FACEBOOK SCRAMBLE TO REMOVE ADS FROM OFFENSIVE CONTENT – Google was recently exposed in profiteering from child pornography and terrorist related content on their servers and yet the issue appeared to slip quietly into the night.
At the time of the controversy it was revealed that the likes of Vodaphone advertisements were appearing on some of the vilest content on the web. Vodaphone was quick to respond by saying they had little control over where their advertisements appear but assured the public they would work with Google in order to ensure their company wasn’t associated with such vile content.
Again, there appears to be have been little or no follow up and this morning I undertook a search on YouTube for terrorist related material and not only was it available in abundance it also carried a number of advertisements from well known and highly respected brand names.
I have to conclude that Google appears to have again ignored public sentiment and the wishes of its advertisers in order to continue profiteering from some of such content available on the internet; the message appears clear in that Google appears unconcerned providing it makes a profit.
We now move onto Facebook who has been fighting an uphill battle with its shareholders since its IPO in 2012 where shares opened at $38 but quickly fell below $20 within the space of a few weeks.
Facebook has been struggling and its advertising revenue is not what most shareholders would have expected considering its vast network of users.
Facebook this week faced more controversy as two major UK companies, Marks & Spenser and BSKYB boycotted Facebook advertising as it became aware that their brands were being promoted on adult content throughout Facebook’s network.
Both companies issued statements of a similar ilk in that they had serious concerns about their brands’ names appearing on ‘inappropriate content’ and were therefore forced to suspend all advertising on Facebook until such a time where the company could guarantee that their advertising did not appear on such content.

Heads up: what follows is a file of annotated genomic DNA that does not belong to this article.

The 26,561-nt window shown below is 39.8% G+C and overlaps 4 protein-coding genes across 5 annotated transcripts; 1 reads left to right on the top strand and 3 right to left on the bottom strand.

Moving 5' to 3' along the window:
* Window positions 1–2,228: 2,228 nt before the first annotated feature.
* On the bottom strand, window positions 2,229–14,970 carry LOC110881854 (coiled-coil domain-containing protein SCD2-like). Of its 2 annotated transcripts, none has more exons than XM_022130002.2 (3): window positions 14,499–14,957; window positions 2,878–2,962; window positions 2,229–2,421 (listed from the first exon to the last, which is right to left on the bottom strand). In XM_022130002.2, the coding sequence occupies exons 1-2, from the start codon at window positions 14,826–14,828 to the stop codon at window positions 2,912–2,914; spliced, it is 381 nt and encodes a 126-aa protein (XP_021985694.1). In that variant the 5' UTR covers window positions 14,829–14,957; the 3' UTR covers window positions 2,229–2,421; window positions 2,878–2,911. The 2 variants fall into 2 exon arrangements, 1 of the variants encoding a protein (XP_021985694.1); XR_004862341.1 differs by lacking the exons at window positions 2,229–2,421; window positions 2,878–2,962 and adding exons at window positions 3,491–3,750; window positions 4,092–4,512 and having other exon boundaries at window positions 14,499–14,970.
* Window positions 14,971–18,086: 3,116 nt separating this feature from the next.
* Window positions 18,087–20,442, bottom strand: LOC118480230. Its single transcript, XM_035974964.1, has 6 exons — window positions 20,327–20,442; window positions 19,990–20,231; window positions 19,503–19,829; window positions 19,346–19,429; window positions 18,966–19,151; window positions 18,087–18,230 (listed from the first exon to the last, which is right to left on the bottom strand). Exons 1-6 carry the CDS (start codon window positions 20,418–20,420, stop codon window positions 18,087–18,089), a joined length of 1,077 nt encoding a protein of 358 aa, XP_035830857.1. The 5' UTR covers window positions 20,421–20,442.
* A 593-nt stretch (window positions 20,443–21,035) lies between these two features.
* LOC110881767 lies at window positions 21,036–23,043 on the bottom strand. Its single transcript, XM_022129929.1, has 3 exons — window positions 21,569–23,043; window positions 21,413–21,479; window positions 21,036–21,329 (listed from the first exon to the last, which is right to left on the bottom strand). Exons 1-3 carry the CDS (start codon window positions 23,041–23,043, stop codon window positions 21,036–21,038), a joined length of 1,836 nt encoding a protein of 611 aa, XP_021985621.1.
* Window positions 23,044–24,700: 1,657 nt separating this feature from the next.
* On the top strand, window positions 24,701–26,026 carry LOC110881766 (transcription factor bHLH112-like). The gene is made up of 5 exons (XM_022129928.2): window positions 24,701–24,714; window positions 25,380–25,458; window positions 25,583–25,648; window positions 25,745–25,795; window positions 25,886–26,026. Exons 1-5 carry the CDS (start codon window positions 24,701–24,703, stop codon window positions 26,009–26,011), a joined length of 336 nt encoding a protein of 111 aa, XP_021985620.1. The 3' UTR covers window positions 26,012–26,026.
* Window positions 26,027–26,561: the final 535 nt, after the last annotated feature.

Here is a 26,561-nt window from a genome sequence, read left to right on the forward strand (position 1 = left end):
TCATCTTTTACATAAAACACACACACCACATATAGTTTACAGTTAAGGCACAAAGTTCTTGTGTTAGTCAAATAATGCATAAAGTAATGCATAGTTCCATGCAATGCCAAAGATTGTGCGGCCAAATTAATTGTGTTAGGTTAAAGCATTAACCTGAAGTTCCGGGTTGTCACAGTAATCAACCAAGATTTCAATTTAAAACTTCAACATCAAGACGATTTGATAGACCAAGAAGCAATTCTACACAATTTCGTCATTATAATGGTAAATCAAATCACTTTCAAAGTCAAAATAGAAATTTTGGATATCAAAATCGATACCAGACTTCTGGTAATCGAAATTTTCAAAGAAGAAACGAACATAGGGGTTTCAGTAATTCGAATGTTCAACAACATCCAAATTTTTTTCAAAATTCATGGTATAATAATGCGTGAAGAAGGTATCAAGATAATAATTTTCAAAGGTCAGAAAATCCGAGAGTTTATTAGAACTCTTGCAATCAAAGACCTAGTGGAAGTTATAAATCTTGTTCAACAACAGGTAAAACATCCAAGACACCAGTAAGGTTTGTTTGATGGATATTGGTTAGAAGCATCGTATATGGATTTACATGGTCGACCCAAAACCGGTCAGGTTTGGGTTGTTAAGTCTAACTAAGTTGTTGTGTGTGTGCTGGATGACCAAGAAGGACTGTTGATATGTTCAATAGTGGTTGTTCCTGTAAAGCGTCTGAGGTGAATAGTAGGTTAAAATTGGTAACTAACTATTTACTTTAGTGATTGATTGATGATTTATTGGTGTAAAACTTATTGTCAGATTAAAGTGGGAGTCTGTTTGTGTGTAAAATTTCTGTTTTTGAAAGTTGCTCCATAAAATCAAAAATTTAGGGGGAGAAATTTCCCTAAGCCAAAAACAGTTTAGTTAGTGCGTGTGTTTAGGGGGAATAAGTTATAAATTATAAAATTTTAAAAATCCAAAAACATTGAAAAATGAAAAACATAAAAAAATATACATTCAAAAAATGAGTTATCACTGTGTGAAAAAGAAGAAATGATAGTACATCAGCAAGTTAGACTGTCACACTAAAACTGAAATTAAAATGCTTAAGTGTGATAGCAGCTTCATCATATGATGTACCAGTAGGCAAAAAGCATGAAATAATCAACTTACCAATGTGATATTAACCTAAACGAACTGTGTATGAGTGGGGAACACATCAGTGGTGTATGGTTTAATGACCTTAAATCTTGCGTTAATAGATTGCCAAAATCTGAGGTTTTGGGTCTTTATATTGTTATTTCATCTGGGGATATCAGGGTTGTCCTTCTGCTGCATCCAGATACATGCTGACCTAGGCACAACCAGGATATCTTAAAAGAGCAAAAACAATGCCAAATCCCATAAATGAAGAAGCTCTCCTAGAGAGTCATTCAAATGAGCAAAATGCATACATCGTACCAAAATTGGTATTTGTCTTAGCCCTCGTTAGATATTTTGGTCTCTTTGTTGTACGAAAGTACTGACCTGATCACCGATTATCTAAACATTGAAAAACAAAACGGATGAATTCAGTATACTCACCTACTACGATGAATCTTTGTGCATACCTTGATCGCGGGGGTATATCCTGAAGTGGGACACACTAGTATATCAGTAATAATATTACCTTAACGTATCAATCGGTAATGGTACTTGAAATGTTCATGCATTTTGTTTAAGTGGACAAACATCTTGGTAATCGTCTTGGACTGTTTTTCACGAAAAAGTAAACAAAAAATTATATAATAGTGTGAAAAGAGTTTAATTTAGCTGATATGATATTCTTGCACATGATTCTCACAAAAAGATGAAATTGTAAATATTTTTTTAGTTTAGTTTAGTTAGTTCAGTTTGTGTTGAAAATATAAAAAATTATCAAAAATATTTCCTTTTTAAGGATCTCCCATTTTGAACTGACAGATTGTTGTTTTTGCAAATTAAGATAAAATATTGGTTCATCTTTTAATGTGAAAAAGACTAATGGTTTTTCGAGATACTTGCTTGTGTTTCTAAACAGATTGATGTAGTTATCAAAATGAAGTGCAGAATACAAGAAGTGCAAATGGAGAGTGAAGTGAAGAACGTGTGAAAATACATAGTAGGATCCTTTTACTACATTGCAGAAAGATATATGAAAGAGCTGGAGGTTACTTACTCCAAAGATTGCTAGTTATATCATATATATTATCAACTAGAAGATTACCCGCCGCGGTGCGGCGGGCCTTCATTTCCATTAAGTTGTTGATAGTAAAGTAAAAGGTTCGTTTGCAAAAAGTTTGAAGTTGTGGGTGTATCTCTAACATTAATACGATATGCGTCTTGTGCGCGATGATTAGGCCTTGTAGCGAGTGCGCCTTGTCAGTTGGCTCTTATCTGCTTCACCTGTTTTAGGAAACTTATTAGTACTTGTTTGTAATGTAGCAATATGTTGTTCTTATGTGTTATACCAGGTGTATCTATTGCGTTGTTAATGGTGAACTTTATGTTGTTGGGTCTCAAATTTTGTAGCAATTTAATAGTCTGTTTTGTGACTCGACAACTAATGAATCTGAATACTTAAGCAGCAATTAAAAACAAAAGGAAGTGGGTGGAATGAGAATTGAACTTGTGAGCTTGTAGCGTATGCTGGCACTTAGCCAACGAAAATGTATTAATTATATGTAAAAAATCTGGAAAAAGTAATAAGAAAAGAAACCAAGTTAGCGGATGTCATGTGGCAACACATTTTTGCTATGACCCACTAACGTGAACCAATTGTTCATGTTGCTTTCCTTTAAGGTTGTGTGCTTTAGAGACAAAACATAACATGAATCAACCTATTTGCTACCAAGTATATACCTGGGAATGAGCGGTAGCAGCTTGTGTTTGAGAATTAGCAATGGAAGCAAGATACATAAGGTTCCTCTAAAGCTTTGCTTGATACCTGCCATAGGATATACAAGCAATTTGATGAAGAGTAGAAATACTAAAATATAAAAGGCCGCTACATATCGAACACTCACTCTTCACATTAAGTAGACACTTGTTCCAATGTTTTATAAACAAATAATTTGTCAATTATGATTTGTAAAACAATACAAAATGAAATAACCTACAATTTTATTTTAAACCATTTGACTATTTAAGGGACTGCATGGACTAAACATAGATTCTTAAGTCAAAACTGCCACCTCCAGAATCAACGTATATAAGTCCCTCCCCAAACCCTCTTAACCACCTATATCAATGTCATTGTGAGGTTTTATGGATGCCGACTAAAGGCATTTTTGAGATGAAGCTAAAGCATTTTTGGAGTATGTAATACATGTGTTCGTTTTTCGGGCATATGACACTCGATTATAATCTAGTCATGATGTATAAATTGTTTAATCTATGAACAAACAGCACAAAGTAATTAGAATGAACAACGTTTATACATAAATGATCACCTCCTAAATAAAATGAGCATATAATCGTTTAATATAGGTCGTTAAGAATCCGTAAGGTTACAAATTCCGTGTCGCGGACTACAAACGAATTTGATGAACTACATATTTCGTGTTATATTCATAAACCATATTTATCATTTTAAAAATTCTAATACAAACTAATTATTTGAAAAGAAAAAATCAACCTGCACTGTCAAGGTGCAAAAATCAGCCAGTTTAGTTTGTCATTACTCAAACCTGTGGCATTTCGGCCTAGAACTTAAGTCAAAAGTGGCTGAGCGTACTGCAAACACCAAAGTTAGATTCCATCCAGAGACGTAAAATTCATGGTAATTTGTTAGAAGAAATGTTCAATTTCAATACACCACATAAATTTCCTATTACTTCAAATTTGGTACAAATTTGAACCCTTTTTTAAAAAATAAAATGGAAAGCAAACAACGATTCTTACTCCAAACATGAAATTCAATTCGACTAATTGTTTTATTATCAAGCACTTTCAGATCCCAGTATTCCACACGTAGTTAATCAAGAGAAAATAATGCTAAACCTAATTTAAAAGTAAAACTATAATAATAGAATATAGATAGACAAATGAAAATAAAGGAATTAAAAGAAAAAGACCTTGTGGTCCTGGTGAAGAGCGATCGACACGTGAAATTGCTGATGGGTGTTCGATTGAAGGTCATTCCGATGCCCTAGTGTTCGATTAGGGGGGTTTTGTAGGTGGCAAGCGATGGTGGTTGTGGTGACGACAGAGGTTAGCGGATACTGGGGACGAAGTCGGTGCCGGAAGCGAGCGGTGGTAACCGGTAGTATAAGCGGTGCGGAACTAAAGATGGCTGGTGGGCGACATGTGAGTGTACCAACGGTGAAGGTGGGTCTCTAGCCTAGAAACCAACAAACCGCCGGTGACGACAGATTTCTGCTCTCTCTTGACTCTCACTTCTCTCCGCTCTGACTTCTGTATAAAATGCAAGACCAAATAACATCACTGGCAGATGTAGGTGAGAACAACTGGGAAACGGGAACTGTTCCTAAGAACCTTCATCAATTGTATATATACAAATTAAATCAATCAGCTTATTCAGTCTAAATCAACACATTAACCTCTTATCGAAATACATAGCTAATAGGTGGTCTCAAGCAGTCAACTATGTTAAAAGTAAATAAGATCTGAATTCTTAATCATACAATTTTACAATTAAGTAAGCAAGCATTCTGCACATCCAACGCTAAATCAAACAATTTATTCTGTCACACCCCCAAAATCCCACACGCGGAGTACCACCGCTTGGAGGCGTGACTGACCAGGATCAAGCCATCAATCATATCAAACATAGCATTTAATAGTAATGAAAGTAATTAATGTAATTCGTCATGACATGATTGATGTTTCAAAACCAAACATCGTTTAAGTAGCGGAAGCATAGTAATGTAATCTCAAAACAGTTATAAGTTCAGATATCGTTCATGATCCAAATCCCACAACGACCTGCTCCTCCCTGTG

Yesterday Facebook acknowledged the problem and unveiled a radical overhaul of its advertising operations in order to prevent further hemorrhaging of corporate advertisers.
Facebook has also held talks with Marks & Spencer and BSKYB in order to work with them in detailing content that they are willing to feature.
For Facebook to overhaul its advertising systems will take a mammoth effort considering the complexities as to what its users are adding; almost without any checks to the content.
Facebook announced that the decision will see tens of thousands of pages being stripped of advertising and shareholders are concerned that the company could well see a huge dent in its already troubled revenue stream.
It was a number of loyal customers who alerted both M&S and BSKYB that their advertisements were being posted alongside ‘teen pornography’.
The advertising industry, to the likes of Google and Facebook, is worth billions in annual profits but as both continue to allow the indexing of very questionable content and in turn monetizes such content it is likely that we will see more companies pulling out of advertising until both companies can assure their advertisers that their brands will not appear on anything that will reflect badly on their image.
Should Facebook and Google take steps to eradicated vile content being added to their servers? Should more companies cease their advertising activities with them until they comply? Please leave your comments below.